Sweet Words From Charlotte

I hadn’t meant to neglect the two hundredth birthday of Charlotte Bronte, which was observed back on April 21st, but it slipped my mind in all the hoopla over the 400th anniversary of Shakespeare’s passing.

It really shouldn’t have, for the claim can be made–and I would make it–that Charlotte Bronte has done as much to advance the cause of men and women living and working together as Shakespeare has.  Jane Eyre was not the only novel Bronte wrote, but it is by far her most important one, and one of the most influential novels anyone ever wrote.  We can find examples in earlier history of independent women, going as far back as the ancient Greeks, but we have to dig for them.  Bronte’s was one of the first literary voices to proclaim the equality of women to men in the modern industrial era.  The time was right for it, I think: suffrage movements across Europe and America had put the idea in the air by 1847, but the words still needed to be to said aloud, and once Bronte had put them into the mouth of Jane Eyre, contemplating her first view of stifling Thornfield Hall in chapter twelve of the novel, there was no mistaking what she meant:

” It is in vain to say human beings ought to be satisfied with tranquility; they must have action; and they will make it if they cannot find it. Millions are condemned to a stiller doom than mine, and millions are in silent revolt against their lot. Nobody knows how many rebellions besides political rebellions ferment in the masses of life which people earth. Women are supposed to be very calm generally: but women feel just as men feel; they need exercise for their faculties, and a field for their efforts as much as their brothers do; they suffer from too rigid a constraint, too absolute a stagnation, precisely as men would suffer; and it is narrow-minded in their more privileged fellow-creatures to say that they ought to confine themselves to making puddings and knitting stockings, to playing on the piano and embroidering bags. It is thoughtless to condemn them, or laugh at them, if they seek to do more or learn more than custom has pronounced necessary for their sex.”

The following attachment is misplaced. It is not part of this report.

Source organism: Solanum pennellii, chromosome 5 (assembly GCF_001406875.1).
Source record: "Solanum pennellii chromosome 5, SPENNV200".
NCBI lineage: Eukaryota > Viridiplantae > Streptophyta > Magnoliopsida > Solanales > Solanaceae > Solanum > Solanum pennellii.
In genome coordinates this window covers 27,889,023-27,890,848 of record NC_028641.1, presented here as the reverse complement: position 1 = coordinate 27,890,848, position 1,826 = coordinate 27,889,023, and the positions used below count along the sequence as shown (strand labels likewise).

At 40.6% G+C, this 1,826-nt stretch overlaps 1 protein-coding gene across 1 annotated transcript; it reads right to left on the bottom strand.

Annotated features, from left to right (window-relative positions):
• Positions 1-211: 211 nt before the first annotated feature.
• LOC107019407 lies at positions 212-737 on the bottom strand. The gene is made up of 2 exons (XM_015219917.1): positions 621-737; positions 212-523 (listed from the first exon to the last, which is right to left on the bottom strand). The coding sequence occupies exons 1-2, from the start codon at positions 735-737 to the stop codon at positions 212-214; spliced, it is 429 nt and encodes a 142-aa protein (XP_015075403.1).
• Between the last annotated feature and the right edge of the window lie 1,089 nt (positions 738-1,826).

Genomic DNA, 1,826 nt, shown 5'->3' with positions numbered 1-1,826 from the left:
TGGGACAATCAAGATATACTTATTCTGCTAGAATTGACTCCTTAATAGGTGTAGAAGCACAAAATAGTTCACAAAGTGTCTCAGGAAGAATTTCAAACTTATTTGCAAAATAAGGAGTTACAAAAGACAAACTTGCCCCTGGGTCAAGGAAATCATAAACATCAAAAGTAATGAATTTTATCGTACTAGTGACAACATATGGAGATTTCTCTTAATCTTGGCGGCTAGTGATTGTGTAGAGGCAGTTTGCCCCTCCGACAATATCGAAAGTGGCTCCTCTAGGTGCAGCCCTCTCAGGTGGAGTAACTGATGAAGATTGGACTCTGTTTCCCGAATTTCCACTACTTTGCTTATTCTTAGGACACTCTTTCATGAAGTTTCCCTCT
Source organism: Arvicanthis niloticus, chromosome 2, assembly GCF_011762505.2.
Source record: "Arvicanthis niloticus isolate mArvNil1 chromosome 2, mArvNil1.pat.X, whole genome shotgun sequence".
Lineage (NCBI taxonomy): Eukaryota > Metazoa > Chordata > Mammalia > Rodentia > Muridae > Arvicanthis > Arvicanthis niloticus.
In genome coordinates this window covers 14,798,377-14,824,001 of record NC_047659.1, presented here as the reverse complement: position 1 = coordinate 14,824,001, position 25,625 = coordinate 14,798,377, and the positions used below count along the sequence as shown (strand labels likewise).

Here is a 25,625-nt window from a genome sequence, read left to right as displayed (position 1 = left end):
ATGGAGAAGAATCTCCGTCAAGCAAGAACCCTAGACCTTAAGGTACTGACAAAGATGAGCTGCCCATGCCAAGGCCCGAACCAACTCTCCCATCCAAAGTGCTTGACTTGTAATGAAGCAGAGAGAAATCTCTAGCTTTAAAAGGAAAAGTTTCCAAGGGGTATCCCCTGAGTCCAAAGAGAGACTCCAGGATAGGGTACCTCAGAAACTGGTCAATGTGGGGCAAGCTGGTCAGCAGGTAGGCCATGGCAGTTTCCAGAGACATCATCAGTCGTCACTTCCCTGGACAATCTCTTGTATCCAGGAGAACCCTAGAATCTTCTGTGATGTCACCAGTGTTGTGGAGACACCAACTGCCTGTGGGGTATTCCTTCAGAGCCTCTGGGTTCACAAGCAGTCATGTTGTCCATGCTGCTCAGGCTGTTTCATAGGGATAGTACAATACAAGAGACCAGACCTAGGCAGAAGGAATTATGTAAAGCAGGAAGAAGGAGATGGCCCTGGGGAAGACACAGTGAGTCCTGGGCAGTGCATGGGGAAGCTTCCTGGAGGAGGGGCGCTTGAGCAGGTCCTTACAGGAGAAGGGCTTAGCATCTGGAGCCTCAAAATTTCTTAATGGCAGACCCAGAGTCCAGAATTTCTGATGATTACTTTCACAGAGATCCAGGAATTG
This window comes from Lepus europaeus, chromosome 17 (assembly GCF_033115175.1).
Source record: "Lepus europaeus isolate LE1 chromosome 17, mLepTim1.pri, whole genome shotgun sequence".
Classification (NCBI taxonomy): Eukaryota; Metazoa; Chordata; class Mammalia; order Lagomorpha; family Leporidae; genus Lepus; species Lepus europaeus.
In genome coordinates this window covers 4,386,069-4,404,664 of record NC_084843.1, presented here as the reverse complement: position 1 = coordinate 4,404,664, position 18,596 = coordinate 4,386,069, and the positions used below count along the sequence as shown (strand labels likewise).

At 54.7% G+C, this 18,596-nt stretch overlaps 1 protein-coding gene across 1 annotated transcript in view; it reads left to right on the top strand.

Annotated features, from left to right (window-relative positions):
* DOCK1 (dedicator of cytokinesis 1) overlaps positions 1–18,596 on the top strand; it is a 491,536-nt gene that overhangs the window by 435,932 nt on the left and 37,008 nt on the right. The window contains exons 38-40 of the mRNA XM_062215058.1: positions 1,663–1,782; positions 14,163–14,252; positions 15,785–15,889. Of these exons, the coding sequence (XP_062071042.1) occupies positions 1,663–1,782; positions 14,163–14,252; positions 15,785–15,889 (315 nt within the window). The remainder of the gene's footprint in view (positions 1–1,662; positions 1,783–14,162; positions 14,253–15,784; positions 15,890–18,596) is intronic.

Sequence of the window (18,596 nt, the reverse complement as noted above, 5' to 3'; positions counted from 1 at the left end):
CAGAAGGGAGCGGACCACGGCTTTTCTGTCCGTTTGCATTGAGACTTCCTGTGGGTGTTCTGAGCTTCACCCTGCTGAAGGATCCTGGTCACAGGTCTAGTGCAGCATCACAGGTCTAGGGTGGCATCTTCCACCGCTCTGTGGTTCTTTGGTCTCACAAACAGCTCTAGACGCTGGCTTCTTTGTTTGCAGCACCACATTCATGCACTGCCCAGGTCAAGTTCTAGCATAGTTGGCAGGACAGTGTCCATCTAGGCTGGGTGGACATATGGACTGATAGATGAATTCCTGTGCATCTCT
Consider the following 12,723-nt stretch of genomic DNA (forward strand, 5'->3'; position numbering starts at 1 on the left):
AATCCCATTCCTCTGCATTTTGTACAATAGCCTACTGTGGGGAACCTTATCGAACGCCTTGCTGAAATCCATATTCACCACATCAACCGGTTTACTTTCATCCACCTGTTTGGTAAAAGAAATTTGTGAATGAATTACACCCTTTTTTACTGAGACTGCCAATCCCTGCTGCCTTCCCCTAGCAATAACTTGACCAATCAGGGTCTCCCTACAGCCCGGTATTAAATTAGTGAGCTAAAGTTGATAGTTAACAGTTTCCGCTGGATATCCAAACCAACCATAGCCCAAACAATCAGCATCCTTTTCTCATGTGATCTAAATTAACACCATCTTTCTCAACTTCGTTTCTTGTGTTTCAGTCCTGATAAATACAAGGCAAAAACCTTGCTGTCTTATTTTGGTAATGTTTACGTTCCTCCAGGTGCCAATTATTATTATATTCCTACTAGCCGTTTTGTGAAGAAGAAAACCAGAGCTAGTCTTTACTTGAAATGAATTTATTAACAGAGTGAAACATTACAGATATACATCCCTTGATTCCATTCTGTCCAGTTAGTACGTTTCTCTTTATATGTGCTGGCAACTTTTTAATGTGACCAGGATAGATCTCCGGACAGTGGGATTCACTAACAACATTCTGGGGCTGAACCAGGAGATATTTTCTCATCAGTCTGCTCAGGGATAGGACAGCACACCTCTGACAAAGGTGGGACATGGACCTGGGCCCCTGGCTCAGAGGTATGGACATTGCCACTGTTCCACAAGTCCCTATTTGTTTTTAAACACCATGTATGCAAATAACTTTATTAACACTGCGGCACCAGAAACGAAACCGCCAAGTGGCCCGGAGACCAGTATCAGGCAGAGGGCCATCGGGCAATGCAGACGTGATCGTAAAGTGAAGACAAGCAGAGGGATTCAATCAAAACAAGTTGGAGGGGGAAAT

What is most remarkable about this passage is its insistence on the total equality of the sexes–not just political or economic equality, but emotional equality, as well.  Bronte finds a way in fewer than 150 words to express the full desires of women everywhere, with both nuance and even-handedness toward men.  The passage is written calmly but earnestly; yet there’s as much social dynamite in it as we will find in any passage of Henry David Thoreau’s Walden, written seven years after Jane Eyre was published.  But here’s a distinct difference between Bronte and Thoreau:  Thoreau’s isolation on Walden Pond was self-imposed; that of the Bronte sisters on the moors was not, even allowing for Mrs. Gaskell’s later biographical embellishments of their lives.  Charlotte Bronte never forgot her sisters or forgot about the larger sisterhood of which she was a part.  Nor did she forget that many men needed and deserved the same freedom that she wished for women.  What she retained until the end was a warmth toward both sexes that we don’t find in Walden.  We may admire Thoreau’s intellect in that book and in his brilliant essay “Civil Disobedience,” but Bronte–and Jane Eyre herself–we have taken to our hearts, because there and in that book alone do we find men and women together, loving each other, hating each other, and settling between themselves the only argument that’s actually worth having:  the argument not about whether we shall live with each other, but how.



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